The Dark Crystal
|The Dark Crystal|
Theatrical release poster by Richard Amsel
|Directed by||Jim Henson
|Produced by||Jim Henson
|Screenplay by||David Odell|
|Story by||Jim Henson|
|Narrated by||Joseph O'Conor|
|Music by||Trevor Jones|
|Editing by||Ralph Kemplen|
|Distributed by||Universal Pictures|
|Running time||93 minutes|
The Dark Crystal is a 1982 American-British fantasy film directed by Jim Henson and Frank Oz. It tells the story of Jen, an elflike 'Gelfling' on a quest to restore balance to his alien world by returning a lost shard to a powerful but broken gem. Although marketed as a family film, it was notably darker than the creators' previous material. The animatronics used in the film were considered groundbreaking. The primary concept artist was the fantasy illustrator Brian Froud, famous for his distinctive faerie and dwarf designs. Froud also collaborated with Henson and Oz for their next project, the 1986 film Labyrinth, which was notably more light-hearted than The Dark Crystal. The film stars the voices of Stephen Garlick, Lisa Maxwell and Billie Whitelaw.
The Dark Crystal was produced by Gary Kurtz, whose list of credits includes American Graffiti, Star Wars, The Empire Strikes Back, Return to Oz, and Slipstream. The screenplay was written by David Odell, who had previously worked with Henson as a staff writer on The Muppet Show. The film's score was composed by Trevor Jones. The film was produced by ITC Entertainment, the British production company responsible for producing The Muppet Show.
A thousand years ago on "another world", a magical crystal cracked, and two new races appeared: the tyrannical, reptilian Skeksis, who use the power of the "Dark Crystal" to continually replenish themselves, and hunchbacked natural wizards called Mystics.
Jen, an elf-like Gelfling taken in by the Mystics after his clan was killed, is told by his Mystic master that he must find the crystal shard, and that it can be found in the home of Aughra. If he fails to do so before the three suns meet, the Skeksis will rule forever. The Skeksis' emperor and Jen's master die simultaneously. A duel ensues between the Skeksis Chamberlain and General, who both desire the throne. The General becomes emperor and the Chamberlain is exiled. Learning of Jen's existence, the Skeksis send large crab-like creatures called Garthim to track him.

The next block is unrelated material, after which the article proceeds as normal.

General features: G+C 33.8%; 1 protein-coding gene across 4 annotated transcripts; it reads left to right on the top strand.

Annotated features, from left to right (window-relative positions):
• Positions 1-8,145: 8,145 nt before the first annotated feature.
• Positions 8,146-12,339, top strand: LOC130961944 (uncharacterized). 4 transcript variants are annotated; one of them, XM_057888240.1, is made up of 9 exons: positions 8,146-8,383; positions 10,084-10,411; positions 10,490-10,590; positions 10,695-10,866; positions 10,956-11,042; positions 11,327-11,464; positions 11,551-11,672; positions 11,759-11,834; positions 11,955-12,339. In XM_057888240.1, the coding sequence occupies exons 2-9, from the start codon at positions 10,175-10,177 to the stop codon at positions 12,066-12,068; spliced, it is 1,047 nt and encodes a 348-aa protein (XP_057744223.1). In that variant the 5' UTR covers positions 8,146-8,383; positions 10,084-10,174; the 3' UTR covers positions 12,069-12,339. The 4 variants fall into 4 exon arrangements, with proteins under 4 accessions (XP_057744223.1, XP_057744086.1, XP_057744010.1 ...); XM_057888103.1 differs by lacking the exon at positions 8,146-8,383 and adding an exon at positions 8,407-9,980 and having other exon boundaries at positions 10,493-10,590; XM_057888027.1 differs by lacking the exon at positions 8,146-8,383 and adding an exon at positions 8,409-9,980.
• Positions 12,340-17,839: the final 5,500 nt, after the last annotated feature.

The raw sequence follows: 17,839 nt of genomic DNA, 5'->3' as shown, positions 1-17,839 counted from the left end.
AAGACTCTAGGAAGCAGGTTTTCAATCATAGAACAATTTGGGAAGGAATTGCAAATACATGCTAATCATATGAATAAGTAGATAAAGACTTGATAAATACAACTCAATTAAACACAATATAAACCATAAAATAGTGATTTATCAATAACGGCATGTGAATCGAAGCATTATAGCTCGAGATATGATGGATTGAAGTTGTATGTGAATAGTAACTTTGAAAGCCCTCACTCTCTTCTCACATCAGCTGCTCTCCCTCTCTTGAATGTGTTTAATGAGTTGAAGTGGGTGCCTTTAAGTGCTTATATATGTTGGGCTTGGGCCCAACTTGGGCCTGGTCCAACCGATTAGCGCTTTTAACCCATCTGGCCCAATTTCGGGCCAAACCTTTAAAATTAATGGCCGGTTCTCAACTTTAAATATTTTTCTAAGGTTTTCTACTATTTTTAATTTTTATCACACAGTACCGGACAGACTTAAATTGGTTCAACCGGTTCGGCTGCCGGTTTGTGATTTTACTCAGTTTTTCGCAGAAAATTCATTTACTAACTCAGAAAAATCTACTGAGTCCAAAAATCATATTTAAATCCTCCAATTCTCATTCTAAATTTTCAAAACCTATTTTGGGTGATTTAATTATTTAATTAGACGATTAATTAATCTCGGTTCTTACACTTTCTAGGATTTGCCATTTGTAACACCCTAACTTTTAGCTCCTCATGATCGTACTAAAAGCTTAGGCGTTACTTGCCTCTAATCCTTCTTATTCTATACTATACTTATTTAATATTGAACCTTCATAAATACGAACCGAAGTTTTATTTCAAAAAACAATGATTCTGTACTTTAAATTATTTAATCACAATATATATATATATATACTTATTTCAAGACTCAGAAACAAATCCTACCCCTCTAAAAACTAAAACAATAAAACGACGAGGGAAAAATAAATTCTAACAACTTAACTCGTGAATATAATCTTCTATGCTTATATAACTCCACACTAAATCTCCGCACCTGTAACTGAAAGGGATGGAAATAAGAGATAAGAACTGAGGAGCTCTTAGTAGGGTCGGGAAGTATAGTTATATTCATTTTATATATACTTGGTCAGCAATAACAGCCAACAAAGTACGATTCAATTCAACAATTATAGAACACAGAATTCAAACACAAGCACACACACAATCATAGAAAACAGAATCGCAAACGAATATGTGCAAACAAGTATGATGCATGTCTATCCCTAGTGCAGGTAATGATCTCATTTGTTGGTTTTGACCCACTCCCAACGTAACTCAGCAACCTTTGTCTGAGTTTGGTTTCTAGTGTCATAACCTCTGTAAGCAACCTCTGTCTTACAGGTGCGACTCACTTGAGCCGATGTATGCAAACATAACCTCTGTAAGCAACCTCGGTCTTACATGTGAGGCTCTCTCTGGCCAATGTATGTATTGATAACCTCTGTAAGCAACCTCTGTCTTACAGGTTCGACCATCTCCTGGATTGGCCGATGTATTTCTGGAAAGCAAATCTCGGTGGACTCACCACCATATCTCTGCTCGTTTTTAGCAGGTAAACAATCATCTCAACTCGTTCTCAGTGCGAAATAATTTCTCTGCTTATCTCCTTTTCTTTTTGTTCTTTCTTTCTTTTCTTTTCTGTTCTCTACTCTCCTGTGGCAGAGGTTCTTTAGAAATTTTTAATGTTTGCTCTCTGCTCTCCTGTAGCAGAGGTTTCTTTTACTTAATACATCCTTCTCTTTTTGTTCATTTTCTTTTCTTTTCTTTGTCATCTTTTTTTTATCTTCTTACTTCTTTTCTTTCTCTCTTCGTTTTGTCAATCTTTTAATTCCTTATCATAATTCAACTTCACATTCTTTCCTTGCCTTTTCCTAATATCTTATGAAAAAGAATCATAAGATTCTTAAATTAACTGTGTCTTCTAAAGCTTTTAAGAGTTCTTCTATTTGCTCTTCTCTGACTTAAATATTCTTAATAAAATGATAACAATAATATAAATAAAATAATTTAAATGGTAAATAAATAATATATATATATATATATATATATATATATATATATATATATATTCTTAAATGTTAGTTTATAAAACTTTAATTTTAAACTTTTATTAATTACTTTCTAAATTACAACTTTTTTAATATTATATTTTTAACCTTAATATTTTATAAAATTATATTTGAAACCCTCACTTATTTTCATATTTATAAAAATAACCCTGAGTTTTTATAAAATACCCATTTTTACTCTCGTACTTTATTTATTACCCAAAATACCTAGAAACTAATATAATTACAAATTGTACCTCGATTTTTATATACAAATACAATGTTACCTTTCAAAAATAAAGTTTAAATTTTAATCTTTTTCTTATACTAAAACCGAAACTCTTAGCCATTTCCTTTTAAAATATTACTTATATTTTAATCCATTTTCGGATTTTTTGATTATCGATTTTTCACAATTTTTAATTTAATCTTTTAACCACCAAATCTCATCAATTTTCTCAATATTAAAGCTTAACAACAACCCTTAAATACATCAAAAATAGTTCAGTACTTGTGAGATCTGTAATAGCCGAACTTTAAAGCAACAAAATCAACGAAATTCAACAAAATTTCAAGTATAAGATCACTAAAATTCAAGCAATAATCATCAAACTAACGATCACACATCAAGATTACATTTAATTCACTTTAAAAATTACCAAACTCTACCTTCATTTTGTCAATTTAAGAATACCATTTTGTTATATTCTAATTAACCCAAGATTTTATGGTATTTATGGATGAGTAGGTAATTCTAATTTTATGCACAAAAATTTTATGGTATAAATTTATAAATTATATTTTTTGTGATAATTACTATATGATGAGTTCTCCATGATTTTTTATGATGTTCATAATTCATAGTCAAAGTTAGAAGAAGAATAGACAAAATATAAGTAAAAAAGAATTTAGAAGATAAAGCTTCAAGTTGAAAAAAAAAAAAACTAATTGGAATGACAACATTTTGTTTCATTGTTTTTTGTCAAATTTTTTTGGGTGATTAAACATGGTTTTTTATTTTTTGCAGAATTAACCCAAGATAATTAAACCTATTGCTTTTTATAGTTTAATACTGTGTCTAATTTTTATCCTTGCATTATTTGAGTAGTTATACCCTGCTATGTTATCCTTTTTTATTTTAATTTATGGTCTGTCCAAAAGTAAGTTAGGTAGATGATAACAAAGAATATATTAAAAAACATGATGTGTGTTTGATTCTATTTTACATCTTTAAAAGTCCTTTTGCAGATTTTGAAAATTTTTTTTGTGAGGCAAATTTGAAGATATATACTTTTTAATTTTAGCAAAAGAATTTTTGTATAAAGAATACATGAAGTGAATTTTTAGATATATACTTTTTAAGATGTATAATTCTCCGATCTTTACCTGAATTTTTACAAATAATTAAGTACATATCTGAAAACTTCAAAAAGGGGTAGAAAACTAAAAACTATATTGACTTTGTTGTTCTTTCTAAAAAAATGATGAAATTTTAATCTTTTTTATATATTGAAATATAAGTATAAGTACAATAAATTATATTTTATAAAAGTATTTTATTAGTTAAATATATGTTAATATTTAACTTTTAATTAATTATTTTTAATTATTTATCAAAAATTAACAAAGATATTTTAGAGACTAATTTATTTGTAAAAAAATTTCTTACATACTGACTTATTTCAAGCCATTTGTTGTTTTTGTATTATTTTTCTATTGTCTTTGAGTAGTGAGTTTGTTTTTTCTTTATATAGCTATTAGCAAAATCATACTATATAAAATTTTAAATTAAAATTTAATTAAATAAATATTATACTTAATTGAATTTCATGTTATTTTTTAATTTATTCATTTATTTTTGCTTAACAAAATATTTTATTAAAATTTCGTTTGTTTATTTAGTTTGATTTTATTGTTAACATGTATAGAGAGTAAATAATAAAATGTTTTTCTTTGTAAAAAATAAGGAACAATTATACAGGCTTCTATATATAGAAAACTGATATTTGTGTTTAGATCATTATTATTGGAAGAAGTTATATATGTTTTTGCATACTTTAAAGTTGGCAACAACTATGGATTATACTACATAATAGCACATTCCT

Jen reaches Aughra and is taken to her home, which contains an enormous orrery she uses to predict the motions of the heavens. Jen discovers the crystal shard by playing music on his flute to which it resonates. Jen is told of the upcoming Great Conjunction when the three suns will align, but he learns little of its connection to the shard. The Garthim destroy Aughra's home and take her prisoner as Jen flees. Hearing the calls of the crystal, the Mystics leave their valley to travel to the Skeksis' castle. Jen meets Kira, another surviving Gelfling who can communicate with animals, and her pet Fizzgig. They discover that they have a telepathic connection, which Kira calls "dreamfasting". They stay for a night with the Podlings who raised Kira after the death of her parents. However, the Garthim attack the village and Kira, Jen, and Fizzgig flee when the Chamberlain prevents one of the Garthim from attacking them. Most of the Podlings are enslaved.